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#41 Sawgrass

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Posted 30 October 2013 - 03:51 PM

I walk almost all the time, push cart in use.  I'm quite sure that carrying would kill my back -- not so much from the actual walking with the bag, but rather from the close to 200 times I'd be bending over to pick up and put down the bag.  Just having it sit there upright with its mouth open is a blessing.

So at 62, I'm walking and it's a breeze.  But I'll tell you something surprising.  Even though I feel comfortable pushing my clubs, on the rare occasion when I've walked with a caddie, the freedom to just walk along without the responsibility of the bag makes it feel like I'm floating on air.  I don't think of the push cart as a burden until I'm free of it, and then, wow.

I can only imagine golf with a caddie all the time.  I'm pretty sure it's better to be rich.  (You heard it here first.)

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#42 TKD24

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Posted 30 October 2013 - 06:37 PM

View PostSawgrass, on 30 October 2013 - 03:51 PM, said:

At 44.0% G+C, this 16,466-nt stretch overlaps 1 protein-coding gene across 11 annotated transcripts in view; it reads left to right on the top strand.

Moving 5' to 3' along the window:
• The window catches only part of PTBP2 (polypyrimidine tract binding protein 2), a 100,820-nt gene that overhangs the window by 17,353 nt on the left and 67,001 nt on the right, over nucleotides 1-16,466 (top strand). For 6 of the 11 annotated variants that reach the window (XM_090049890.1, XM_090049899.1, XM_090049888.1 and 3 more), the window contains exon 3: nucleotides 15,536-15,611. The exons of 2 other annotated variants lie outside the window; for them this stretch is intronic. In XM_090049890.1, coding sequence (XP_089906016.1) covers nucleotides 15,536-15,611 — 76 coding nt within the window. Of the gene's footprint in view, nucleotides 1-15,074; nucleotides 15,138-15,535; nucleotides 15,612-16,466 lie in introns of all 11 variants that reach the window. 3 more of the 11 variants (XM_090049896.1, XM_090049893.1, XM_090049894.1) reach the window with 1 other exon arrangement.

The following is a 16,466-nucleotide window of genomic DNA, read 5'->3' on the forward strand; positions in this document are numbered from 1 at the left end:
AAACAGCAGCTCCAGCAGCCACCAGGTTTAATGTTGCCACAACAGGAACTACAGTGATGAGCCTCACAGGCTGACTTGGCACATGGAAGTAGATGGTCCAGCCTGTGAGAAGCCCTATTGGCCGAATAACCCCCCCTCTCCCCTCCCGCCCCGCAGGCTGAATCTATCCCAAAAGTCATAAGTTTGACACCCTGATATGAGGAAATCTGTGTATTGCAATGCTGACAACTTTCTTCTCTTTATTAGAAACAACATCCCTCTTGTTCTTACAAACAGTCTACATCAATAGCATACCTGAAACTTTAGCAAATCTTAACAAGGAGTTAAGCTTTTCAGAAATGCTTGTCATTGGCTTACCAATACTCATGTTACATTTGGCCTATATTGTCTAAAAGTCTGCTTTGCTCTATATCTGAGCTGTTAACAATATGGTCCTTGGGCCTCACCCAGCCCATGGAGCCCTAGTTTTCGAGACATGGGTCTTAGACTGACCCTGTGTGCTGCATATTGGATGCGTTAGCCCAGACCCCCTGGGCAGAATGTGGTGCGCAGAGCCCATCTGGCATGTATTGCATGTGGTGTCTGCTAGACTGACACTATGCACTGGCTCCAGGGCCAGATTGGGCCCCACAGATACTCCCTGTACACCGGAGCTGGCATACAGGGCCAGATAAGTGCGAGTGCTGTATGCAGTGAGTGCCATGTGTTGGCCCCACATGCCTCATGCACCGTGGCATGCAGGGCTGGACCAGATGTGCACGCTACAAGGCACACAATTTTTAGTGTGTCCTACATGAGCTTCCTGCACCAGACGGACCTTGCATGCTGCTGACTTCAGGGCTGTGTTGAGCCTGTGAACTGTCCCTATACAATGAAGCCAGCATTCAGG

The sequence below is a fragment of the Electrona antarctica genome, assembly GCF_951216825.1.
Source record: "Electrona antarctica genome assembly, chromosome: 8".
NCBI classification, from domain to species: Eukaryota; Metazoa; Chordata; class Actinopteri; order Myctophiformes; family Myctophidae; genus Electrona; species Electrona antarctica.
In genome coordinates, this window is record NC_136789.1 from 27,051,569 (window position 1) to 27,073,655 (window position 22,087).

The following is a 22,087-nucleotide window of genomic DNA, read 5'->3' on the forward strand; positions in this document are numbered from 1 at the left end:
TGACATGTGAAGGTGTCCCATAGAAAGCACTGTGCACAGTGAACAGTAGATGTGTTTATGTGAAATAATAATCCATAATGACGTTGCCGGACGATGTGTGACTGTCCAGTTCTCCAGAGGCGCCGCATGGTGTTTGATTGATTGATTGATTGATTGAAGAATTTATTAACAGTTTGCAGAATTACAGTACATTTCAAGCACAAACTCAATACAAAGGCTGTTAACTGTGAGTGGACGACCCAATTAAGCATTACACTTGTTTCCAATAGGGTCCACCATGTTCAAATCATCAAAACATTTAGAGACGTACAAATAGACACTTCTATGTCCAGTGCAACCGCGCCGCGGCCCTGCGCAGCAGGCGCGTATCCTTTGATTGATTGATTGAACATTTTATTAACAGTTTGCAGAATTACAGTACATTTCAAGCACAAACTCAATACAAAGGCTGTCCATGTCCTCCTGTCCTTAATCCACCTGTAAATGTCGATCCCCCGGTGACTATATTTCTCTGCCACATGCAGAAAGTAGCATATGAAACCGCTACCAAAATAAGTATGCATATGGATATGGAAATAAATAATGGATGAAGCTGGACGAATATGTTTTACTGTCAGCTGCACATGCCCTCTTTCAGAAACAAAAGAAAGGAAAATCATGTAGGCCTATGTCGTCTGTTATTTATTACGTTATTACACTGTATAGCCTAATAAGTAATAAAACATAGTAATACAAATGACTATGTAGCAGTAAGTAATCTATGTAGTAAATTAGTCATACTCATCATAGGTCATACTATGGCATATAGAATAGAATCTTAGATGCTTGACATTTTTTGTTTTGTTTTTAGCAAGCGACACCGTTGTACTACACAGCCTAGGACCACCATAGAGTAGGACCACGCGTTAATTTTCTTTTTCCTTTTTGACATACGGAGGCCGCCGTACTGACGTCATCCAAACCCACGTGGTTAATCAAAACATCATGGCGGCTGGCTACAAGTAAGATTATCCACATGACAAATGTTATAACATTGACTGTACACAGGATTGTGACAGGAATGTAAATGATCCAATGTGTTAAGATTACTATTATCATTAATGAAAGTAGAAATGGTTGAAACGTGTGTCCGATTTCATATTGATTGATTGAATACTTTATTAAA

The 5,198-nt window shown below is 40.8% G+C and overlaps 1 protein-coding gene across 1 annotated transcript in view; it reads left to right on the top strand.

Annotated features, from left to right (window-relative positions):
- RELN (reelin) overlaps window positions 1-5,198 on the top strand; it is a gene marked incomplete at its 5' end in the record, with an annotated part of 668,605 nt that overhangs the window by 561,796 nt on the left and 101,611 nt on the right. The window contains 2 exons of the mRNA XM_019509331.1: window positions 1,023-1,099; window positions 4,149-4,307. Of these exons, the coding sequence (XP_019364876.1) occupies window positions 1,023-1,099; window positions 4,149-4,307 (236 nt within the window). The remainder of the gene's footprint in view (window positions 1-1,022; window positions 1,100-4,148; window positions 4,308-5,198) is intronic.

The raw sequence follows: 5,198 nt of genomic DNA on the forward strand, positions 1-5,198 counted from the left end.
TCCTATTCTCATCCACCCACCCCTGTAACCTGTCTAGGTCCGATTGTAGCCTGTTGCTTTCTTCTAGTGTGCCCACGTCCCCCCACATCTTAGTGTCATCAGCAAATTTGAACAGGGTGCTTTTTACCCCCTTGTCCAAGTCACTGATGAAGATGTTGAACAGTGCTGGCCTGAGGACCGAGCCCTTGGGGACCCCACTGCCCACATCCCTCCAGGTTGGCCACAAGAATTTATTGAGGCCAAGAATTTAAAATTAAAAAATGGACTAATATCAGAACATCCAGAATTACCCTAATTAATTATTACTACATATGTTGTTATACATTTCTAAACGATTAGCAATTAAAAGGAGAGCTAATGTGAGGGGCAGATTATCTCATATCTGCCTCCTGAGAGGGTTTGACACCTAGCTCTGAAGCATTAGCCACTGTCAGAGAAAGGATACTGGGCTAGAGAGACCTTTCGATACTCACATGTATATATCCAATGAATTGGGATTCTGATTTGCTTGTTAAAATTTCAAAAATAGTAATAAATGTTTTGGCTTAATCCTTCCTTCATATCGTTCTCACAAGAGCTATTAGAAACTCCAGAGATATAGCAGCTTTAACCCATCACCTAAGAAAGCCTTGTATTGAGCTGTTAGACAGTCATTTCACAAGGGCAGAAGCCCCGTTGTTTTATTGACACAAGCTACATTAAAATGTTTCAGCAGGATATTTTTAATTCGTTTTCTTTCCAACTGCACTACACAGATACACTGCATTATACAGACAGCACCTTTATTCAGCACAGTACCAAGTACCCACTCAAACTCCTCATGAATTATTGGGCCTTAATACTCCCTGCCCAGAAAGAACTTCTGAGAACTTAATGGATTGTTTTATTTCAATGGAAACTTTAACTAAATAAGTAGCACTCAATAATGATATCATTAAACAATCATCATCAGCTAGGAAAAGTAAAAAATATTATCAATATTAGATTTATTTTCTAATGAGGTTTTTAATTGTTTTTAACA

I walk almost all the time, push cart in use.  I'm quite sure that carrying would kill my back -- not so much from the actual walking with the bag, but rather from the close to 200 times I'd be bending over to pick up and put down the bag.  Just having it sit there upright with its mouth open is a blessing.

So at 62, I'm walking and it's a breeze.  But I'll tell you something surprising.  Even though I feel comfortable pushing my clubs, on the rare occasion when I've walked with a caddie, the freedom to just walk along without the responsibility of the bag makes it feel like I'm floating on air.  I don't think of the push cart as a burden until I'm free of it, and then, wow.

I can only imagine golf with a caddie all the time.  I'm pretty sure it's better to be rich.  (You heard it here first.)

Our club has a pretty strong caddy program where the caddies are rated by "experience." I always do my best to support the high school caddies when I can and when they are available. They actually cost the same as a cart minus the tip.